To measure the soil electrical conductivity, use an EC Pocket meter. Mapping for precision agriculture also uses special sensors to measure levels. 

>> Learn more about soil electrical conductivity check out this resource by the NRCS.


Soil Nitrate 

Nitrate is not plant-available. It is added to the soil by plant decomposition, compost/manure, fertilizers, and other sources and is converted to plant-available forms (nitrite and ammonium) by aerobic soil microbes in a process called nitrification. Conversely, anaerobic soil microbes lead to nitrogen loss in a process called denitrification. Anaerobic soil microbes can be found when soils become anaerobic, such as in waterlogged fields. 

According to the NRCS, the following practices add nitrate:

  • Crop rotations with legumes
  • Addition of organic residues, manure, and compost
  • Conservation tillage and field strips or no-till with a winter cover crop
  • Split applications of fertilizer that match crop growth stages 

According to the NRCS, the following practices reduce nitrate loss:

  • Autumn applications of ammonium-based fertilizer on frozen soils
  • Application of materials that slowly release nitrogen
  • Planting cover crop species that use residual nitrates
  • Planning the timing and rates of irrigation according to site water content
  • Keeping the soil well-drained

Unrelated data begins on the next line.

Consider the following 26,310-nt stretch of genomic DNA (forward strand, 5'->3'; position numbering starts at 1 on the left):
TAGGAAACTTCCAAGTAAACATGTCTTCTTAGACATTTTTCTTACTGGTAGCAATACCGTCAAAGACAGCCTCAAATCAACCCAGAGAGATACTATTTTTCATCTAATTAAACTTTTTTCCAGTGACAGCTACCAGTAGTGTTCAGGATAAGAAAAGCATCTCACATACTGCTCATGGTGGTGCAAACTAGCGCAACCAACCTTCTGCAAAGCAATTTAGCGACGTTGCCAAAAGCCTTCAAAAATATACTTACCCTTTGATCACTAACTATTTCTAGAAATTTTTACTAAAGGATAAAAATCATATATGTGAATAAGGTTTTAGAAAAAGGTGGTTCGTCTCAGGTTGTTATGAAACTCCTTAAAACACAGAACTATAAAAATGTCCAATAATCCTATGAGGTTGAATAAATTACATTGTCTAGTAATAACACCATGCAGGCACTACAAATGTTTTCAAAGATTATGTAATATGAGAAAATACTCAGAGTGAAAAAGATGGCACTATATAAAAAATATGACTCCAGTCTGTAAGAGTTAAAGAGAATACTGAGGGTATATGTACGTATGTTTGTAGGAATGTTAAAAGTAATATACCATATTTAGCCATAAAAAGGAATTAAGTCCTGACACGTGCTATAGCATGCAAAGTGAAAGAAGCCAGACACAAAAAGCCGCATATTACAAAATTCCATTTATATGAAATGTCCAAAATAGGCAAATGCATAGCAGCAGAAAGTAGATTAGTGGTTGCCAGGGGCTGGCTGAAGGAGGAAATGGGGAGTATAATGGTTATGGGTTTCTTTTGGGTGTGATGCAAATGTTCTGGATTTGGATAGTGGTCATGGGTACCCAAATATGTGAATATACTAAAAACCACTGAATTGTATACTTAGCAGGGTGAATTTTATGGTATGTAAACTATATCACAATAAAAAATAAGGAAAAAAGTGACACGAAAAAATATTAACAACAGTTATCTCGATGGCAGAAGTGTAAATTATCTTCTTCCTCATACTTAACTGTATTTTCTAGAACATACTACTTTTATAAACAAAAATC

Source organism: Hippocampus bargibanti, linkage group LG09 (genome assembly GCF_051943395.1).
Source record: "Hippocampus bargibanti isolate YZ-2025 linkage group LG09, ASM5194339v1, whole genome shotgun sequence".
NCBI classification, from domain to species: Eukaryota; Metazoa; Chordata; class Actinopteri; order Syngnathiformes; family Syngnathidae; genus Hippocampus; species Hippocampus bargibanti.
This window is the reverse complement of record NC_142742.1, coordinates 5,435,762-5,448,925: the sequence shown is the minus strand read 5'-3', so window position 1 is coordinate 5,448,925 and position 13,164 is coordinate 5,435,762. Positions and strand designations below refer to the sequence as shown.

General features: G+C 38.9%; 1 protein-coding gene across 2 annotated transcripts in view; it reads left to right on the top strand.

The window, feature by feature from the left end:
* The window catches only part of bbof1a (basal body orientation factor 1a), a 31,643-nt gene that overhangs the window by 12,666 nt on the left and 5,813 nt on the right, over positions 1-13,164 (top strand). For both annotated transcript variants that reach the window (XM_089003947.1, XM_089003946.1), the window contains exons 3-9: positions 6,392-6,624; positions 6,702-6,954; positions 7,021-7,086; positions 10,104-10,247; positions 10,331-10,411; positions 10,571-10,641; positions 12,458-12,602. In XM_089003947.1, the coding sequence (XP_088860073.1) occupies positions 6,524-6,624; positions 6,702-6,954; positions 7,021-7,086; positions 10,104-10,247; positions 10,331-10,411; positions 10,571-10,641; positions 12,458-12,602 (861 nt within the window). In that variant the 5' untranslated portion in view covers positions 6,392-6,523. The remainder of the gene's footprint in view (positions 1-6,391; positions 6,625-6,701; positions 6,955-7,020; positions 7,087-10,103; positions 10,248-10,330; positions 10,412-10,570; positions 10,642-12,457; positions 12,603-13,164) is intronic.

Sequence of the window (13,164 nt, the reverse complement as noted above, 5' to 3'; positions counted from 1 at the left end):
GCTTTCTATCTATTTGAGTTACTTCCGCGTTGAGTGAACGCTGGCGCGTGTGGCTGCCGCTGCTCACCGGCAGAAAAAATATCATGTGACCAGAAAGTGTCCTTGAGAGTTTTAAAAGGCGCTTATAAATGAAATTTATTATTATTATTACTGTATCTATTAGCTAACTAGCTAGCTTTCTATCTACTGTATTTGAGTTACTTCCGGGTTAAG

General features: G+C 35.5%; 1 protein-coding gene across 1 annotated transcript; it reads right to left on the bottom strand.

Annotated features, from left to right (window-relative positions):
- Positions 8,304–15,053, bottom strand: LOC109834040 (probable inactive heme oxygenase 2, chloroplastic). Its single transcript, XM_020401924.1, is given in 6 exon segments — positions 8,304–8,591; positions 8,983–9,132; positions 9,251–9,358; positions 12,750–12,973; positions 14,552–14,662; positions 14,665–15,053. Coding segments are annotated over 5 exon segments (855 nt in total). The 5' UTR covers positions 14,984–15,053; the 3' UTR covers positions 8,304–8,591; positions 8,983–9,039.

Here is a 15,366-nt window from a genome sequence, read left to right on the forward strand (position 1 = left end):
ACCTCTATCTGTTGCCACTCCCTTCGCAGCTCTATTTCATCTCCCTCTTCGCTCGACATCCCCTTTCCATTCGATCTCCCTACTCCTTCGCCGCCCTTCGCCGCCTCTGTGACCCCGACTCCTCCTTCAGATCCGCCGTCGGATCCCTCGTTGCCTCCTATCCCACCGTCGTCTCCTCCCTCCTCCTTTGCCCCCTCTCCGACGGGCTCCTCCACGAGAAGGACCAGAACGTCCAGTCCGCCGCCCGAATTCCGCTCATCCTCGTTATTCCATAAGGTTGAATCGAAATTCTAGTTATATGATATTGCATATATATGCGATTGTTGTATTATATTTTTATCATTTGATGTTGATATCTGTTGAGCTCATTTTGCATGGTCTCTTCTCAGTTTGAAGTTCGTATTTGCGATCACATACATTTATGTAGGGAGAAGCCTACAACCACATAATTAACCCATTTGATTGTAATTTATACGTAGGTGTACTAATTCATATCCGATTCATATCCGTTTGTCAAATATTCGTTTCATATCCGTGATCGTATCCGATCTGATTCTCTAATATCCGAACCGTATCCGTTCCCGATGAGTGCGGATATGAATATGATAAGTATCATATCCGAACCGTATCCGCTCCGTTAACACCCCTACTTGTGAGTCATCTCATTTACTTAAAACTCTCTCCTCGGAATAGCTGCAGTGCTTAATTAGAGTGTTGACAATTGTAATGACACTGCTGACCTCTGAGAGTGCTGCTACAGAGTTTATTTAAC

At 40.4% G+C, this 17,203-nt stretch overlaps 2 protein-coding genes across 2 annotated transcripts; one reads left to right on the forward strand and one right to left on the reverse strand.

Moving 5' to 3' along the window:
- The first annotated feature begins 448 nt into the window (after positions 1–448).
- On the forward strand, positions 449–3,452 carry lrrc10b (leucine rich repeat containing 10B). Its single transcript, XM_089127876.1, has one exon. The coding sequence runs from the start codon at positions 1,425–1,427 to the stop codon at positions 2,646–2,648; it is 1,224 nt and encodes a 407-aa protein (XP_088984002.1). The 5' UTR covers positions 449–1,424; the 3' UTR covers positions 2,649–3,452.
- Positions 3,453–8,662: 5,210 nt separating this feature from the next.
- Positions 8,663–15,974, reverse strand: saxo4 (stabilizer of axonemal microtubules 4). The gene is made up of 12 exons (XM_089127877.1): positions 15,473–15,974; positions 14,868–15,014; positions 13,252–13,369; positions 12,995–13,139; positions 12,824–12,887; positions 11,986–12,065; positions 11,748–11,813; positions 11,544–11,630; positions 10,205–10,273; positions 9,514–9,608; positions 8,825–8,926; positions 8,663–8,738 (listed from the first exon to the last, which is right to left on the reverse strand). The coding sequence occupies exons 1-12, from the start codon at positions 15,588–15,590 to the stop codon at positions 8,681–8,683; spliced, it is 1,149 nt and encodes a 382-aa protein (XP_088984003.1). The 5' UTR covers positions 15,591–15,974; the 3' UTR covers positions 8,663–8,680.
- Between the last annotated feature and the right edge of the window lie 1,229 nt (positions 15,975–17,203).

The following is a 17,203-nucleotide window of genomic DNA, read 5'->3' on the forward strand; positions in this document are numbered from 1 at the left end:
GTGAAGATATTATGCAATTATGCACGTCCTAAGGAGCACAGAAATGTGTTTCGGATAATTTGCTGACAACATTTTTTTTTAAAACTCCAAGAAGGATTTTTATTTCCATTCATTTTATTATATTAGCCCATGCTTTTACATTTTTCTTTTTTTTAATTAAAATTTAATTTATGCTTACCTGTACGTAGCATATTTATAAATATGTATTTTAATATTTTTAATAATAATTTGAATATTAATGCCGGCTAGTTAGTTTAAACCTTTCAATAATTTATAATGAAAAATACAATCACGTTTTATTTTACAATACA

• Additions of green manure with a high Carbon to Nitrogen ratio

Nitrate levels can be measured using a test strip and take just 15 minutes. 

>> Learn more about soil nitrate check out this resource by the NRCS.


Soil pH

Soil pH can affect plant growth, crop yields, biological activity, and more. It is a measurement of the soil acidity or alkalinity and ranges from a scale of 0 to 14. A pH is neutral at 7, whereas values above 7 are considered alkaline and those below are considered acidic. 

The NRCS, recommends the following practices to improve soil pH

  • Liming
  • Crop rotations
  • Applying ammonium-based fertilizers, urea, sulfur
  • Using acidifying residues (think pine needles and sawdust)
  • Increasing organic matter

You can measure the pH of your soil using a pH pocket meter. 

>> Learn more about soil pH check out this resource by the NRCS.


Why Soil Health Matters at Holganix?

At Holganix we revolutionize the way the world grows by harnessing the power of soil microbes. In fact, our flagship product Holganix Bio 800+ contains over 800 species of beneficial soil microbes that work to build soil and plant health naturally. Our products are used by farmers to increase crop yields and by landscapers and golf courses to reduce their need for fertilizer and pesticides. It’s official, SOIL MATTERS!

Check out these resources to learn more about what Holganix Bio 800+ can do for you:


What’s The Dirt On Soil Science?

Digging into Soil Science 101: Beginners Guide to Understanding the Soil Food Web eBook

We know soils are important and we know why we should be grateful for healthy soils. But, how do soils work? And, what does healthy soil look like? Dig deeper into soil science by downloading our FREE eBook by Holganix Director of Soil and Plant Science, Dr. Robert Neidermyer.

Download our eBook to explore:

  1. How the soil food web supports healthy crops
  2. The power behind soil microbes and what they do to build resilient crops
  3. Soil types and how to improve the health of your soil


Posted by Kaitlyn Ersek on Mar 3, 2022 10:30:00 AM

Kaitlyn Ersek

Topics: lawn care